Pelvic floor issues can affect all ages
Just because you may be young and healthy now, you are not exempt from the risk factors. There are major disorders that can result from not taking care of your pelvic floor. Like so many other health issues, they are often only talked about after they have become a problem. How many doctors are talking about preventative care and being proactive? Not enough. That’s why we are speaking up and spreading the word. There are simple measures you can take to be smart and proactive about your physical wellbeing.
The female body is equipped to do so many things instinctively:
- Preparing for the chance of pregnancy every month
- Creating human life
- Carrying and nurturing that life for upwards of a year
- Instinctively knowing how to contract and endure the physical demands of childbirth
Your body is highly capable and resilient, but that doesn’t mean you shouldn’t treat it with care. There are certain risk factors that can increase your chances of experiencing pelvic floor changes over time. You now have a resource for learning how to keep your pelvic floor as strong and healthy as possible! Despite inevitable life changes and experiences, you can be more prepared. Read on to see which scenarios may apply to you!
Risk factors at a young age
Did you know that the common actions of sneezing and coughing could put you at risk for pelvic floor dysfunction? Stress incontinence is the term for this occurrence. When pressure is put on the urethra and bladder, lack of muscle control can cause leakage of urine. This is known as incontinence.
Stress incontinence is the most common pelvic floor issue, especially for younger women. Fortunately, it can be treated with exercises called Kegels.
Another super common issue arising from the pelvic floor region is an overactive bladder. While certain dietary changes can help reduce the need to urinate as frequently, overactive bladder requires retraining of the muscles. This is where pelvic floor training through Kegel exercises comes in.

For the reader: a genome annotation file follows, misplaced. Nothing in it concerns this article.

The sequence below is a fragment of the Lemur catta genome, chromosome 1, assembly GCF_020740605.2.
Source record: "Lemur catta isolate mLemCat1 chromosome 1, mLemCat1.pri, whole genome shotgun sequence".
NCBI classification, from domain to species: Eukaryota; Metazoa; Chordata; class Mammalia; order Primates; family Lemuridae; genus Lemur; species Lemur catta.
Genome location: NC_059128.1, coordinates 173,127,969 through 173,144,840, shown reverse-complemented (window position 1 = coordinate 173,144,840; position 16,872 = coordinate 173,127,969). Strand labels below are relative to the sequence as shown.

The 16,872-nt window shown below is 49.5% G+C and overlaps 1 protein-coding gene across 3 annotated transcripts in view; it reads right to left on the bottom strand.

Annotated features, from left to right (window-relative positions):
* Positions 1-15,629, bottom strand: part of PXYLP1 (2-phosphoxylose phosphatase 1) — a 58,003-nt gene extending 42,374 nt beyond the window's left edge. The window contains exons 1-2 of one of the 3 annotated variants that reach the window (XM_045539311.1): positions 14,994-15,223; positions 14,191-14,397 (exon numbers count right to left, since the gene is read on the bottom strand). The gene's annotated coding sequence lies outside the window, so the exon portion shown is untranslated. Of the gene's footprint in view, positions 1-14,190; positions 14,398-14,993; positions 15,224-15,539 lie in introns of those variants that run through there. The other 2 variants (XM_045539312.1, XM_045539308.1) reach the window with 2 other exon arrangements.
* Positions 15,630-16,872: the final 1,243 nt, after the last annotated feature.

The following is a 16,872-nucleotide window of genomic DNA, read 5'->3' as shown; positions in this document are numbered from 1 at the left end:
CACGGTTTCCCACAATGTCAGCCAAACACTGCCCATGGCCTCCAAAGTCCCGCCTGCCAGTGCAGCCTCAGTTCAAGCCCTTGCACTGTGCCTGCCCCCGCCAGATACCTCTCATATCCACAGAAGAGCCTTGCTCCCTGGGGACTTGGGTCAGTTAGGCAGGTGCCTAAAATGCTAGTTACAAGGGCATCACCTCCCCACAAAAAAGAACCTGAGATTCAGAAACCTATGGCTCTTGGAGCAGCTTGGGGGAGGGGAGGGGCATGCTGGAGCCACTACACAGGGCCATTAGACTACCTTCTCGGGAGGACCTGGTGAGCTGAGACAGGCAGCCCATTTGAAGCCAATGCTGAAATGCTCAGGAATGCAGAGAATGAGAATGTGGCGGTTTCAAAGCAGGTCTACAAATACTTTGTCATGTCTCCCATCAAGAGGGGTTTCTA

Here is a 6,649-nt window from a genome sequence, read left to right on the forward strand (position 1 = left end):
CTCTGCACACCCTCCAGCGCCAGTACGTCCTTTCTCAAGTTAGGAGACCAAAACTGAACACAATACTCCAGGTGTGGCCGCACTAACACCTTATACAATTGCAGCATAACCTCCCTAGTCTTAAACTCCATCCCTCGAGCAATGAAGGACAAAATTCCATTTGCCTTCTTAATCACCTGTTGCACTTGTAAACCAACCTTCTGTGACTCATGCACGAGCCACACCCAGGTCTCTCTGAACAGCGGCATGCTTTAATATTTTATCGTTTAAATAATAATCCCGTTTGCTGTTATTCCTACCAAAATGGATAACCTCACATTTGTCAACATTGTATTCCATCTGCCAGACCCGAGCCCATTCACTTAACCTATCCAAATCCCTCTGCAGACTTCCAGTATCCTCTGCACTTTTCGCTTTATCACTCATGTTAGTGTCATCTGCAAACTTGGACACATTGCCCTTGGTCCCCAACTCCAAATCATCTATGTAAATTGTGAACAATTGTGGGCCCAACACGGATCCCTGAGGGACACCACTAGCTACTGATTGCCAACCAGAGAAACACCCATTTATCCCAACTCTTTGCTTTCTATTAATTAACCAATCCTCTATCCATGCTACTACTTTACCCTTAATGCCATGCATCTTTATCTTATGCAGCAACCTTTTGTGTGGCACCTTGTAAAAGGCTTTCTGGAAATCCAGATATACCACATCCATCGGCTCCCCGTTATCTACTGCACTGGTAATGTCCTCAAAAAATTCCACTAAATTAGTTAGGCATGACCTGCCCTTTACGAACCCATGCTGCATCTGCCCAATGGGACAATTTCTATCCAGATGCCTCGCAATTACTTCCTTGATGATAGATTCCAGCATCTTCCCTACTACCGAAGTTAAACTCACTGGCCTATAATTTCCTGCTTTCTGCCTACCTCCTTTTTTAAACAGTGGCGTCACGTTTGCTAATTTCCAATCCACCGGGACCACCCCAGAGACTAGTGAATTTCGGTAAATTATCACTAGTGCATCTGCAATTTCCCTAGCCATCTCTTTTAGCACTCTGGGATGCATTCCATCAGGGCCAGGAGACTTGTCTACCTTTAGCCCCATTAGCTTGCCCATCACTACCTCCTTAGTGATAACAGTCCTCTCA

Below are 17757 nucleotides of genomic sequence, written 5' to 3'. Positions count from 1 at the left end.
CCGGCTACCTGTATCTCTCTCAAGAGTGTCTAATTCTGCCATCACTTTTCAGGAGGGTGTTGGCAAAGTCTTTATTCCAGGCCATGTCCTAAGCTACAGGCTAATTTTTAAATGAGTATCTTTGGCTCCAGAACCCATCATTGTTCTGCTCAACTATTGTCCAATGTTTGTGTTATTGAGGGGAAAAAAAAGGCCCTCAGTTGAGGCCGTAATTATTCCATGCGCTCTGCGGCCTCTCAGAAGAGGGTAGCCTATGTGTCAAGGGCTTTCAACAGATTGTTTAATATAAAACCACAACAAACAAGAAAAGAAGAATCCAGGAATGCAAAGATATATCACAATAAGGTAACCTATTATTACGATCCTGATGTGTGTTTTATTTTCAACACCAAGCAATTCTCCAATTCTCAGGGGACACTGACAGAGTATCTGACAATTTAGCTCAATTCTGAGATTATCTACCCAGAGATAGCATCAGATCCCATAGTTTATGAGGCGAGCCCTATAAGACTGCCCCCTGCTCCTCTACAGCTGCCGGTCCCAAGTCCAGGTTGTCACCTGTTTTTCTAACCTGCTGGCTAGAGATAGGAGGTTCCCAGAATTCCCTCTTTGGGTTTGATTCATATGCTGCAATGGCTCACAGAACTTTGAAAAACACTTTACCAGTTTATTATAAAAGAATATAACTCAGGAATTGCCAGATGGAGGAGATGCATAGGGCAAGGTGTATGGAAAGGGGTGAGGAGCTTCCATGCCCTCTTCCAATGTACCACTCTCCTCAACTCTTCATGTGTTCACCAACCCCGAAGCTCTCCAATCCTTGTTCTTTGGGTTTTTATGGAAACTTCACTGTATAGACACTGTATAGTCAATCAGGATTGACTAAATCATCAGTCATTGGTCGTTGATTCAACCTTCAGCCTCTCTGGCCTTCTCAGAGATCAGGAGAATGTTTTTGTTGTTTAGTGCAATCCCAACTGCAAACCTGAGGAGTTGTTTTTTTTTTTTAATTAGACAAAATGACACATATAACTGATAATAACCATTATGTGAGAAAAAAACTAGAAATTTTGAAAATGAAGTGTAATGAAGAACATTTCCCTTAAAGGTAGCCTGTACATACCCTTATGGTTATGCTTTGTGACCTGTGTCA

Those at a younger have the advantage of catching these symptoms sooner and being proactive. Prioritize your self-care before it gets to the point of needing invasive surgeries.
Risk factors after pregnancy
Prolapse is a pelvic floor condition developed by 50% of those who have given birth.
This is huge.
Pelvic organ prolapse is the condition where the pelvic structure becomes too relaxed. This can lead to general discomfort, pain during sex, and bladder and bowel issues. These bladder and bowel control issues are also experienced with incontinence- only progressively worse.
Hearing this, who wouldn’t want to know how to prevent it? Unfortunately, many people just tough it out and live in fear of having an uncontrollable leak in public, or start to avoid social situations altogether.
The good news is that pelvic muscle strengthening is a great solution for all of these conditions, and the sooner this technique is implemented, the less likely you are to need other methods of intervention.
Risk factors from menopause and beyond
The aging process is shown to have a negative impact on the structure or function of the pelvic floor. The age-related changes that cause a decrease in muscle strength are believed to have the same effect on the pelvic floor and result in poorer support.
Regardless of whether you are generally healthy, the importance of building a strong pelvic floor is crucial. Taking preventative measures is ideal, but training can be implemented at any age.